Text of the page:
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  • Resources
  • Affordable room hire
  • Range of information leaflets
  • Reading room containing books, journals, magazines, and DVDs on a range of topics relating to the Deaf Community

Family & Children

use of sign language for children with a hearing loss can accelerate learning. Learning can be fun! If you have a child who has been diagnosed as having a hearing loss; mild, moderate or profound, then you may be concerned about their communication abilities and how they can be effective learners at school. There are many areas of development, often taken for granted, that you will now have questions about; how will your child interact with other children, make friends, use speech? You may have heard of Lámh (Ireland) or Makathon (England) and wonder if they would be useful. According to Bolger of Lámh Development Office, Lámh is a hand sign system designed for children and adults with learning disabilities and communication needs in Ireland. It differs from sign language used by the Deaf community in that speech is used with signs.

We teach ISL, Irish Sign Language used by the Deaf community in Ireland, and by a great number of hearing people who have learned it either to a professional level to improve a professional service, or as a second language as a hobby. We recommend ISL for children, their families and friends. ISL is a full and complete language with its own grammar and structure. It can convey complex ideas. Today, it is not unusual for Deaf people to continue their education right up to third level. There are a significant number of profoundly deaf people who have studied at Universities for diplomas, degrees, masters and PhDs. They have used sign language interpreters to access their lectures. Sign Language consists of visual elements and abstract elements. If a child has learning difficulties the visual elements of ISL can be used to help a child understand an idea, the child can progress to learn the name or words associated with the idea.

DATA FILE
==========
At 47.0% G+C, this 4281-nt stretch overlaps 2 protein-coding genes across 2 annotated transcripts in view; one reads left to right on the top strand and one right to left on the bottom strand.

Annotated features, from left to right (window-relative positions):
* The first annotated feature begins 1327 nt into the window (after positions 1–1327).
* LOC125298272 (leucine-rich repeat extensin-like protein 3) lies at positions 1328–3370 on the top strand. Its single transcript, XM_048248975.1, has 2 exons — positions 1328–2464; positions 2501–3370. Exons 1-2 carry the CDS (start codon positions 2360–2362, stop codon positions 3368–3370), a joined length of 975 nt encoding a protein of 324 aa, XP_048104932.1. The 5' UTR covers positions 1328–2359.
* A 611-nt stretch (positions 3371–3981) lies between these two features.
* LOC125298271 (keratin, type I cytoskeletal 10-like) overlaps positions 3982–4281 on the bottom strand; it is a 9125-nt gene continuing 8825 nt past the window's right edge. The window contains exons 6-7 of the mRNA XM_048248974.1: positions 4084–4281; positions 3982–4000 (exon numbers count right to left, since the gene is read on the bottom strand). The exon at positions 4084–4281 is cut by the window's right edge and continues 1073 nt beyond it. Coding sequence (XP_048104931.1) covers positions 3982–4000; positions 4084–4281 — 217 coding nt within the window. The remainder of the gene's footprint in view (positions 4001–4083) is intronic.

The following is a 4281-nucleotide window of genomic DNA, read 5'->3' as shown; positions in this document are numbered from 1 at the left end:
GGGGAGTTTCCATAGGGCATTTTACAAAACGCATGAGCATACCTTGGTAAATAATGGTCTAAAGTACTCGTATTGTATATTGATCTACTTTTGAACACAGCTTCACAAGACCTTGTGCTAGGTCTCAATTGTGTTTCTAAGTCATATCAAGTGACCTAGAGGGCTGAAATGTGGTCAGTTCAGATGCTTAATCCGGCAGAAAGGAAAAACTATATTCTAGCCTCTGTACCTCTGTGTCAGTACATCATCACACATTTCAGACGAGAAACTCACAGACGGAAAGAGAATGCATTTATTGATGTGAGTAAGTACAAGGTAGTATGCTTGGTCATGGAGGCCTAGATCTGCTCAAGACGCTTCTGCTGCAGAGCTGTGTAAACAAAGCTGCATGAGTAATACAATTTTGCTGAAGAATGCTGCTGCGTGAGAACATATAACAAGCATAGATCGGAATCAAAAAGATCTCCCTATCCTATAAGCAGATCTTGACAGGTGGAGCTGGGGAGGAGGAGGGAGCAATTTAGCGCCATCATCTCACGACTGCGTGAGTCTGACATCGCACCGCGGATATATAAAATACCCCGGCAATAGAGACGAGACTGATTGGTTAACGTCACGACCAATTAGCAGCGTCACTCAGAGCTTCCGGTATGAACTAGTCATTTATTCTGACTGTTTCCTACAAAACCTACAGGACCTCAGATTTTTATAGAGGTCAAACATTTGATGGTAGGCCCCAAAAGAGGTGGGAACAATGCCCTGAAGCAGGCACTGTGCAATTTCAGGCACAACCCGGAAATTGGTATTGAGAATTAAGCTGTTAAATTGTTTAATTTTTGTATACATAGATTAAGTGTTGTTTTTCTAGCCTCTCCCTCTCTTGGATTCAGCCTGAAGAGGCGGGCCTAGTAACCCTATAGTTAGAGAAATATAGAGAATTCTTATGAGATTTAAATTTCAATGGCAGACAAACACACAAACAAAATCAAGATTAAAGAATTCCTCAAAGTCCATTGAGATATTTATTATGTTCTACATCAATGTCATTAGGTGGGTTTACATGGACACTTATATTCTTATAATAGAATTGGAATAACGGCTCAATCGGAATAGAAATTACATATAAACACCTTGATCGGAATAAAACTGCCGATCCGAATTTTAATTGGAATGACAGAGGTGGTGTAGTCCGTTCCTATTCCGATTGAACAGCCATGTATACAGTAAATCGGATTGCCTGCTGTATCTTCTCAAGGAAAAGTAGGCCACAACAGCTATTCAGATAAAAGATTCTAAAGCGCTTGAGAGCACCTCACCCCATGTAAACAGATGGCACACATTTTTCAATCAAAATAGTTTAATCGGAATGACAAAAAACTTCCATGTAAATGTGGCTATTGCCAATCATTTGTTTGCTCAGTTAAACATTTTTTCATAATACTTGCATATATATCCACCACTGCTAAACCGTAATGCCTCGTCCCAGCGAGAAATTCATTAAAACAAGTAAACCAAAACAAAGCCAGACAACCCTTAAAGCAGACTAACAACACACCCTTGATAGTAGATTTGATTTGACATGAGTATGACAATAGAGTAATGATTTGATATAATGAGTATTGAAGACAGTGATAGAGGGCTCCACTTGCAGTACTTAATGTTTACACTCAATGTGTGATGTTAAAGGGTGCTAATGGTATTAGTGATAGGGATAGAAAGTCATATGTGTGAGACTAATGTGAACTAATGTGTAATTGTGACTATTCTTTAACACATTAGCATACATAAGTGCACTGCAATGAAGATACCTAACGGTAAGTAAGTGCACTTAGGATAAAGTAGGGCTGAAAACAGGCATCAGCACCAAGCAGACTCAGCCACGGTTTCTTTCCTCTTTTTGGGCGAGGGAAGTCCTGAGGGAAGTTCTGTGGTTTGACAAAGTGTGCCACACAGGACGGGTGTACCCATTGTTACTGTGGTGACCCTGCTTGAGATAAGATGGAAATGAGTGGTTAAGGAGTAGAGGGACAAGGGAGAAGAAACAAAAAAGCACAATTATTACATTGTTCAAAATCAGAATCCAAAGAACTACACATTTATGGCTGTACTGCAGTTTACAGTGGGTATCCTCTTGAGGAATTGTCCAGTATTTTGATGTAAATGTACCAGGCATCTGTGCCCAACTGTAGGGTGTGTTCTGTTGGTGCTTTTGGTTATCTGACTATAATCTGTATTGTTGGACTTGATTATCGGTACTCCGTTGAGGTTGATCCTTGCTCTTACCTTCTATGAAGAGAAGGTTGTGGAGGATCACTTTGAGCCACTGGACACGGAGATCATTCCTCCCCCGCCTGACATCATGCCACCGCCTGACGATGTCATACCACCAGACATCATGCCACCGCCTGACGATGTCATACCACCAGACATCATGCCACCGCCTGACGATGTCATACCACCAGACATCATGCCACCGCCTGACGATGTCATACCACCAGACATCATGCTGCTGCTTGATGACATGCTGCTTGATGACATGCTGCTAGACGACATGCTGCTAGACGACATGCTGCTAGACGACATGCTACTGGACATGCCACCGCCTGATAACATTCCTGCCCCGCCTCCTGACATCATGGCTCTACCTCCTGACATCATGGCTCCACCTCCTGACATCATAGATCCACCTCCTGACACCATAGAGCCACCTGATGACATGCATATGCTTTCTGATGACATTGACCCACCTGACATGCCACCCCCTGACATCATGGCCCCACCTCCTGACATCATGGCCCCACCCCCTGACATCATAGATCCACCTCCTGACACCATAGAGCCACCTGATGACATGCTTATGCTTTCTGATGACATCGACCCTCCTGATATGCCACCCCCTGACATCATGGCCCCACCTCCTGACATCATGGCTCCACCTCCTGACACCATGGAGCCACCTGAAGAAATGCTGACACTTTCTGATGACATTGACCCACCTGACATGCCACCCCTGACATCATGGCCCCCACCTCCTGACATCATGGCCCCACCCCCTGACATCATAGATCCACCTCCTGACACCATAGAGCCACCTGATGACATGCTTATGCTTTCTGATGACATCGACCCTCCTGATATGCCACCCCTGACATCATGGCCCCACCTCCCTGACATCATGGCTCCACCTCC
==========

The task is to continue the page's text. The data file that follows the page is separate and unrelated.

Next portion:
Children who learn sign language have a large pool of people both deaf and hearing with whom they will be better enabled to communicate. A social network is as important as speech development, and educational development in a child’s life. We can guide you to the research, introduce you to sign language, and to the deaf community should you like to know more. We can facilitate you if you would you like to meet other parents who have deaf children. Learning English is important for every child’s independence in the world; learning sign language can facilitate the learning of a wide range of other subjects. We have a network of experts and we are happy to direct you to the relevant services. We have some information on DVD, video and booklets produced by organisations within the Deaf community that share the experiences of many families, the medical profession, and language acquisition research.

The Department of Education and Skills have a scheme to contribute to the cost of sign language tuition: the ‘Home Tuition Scheme’. This is a grant given to the family of a deaf child to enable them to have a Deaf Adult visit them in their home and teach the family sign language. Neighbours, extended family and friends that you would like to invite to attend such tuition can also be facilitated once the child’s communication is established. The school Principal, Social Worker, or Visiting Teacher Service can assist you with the Grant application process. 

Documents and Links 

The following video 'Experience Deafhood' (2010) was made as part of a European project - SIGNALL II.  It brings together research and deaf people's personal accounts of their educational experiences and their current perspectives on educational choices, personal identity, culture and language, and the impact of those choices throughout their adult lives.

Video presented by Paddy Ladd, of Bristol University and a number of deaf participants from Ireland and England in ISL and BSL, directed by Haaris Sheikh - as part of the SIGNALL II project

experience deafhood  Interesource Group (Ireland) Limited 2010  A short video depicting deaf people around the world, showing the variety of occupations, cultures and lifestyles.  This video was produced by

docData Protection Act.doc

pdfGuide for Parents of Deaf Children.pdf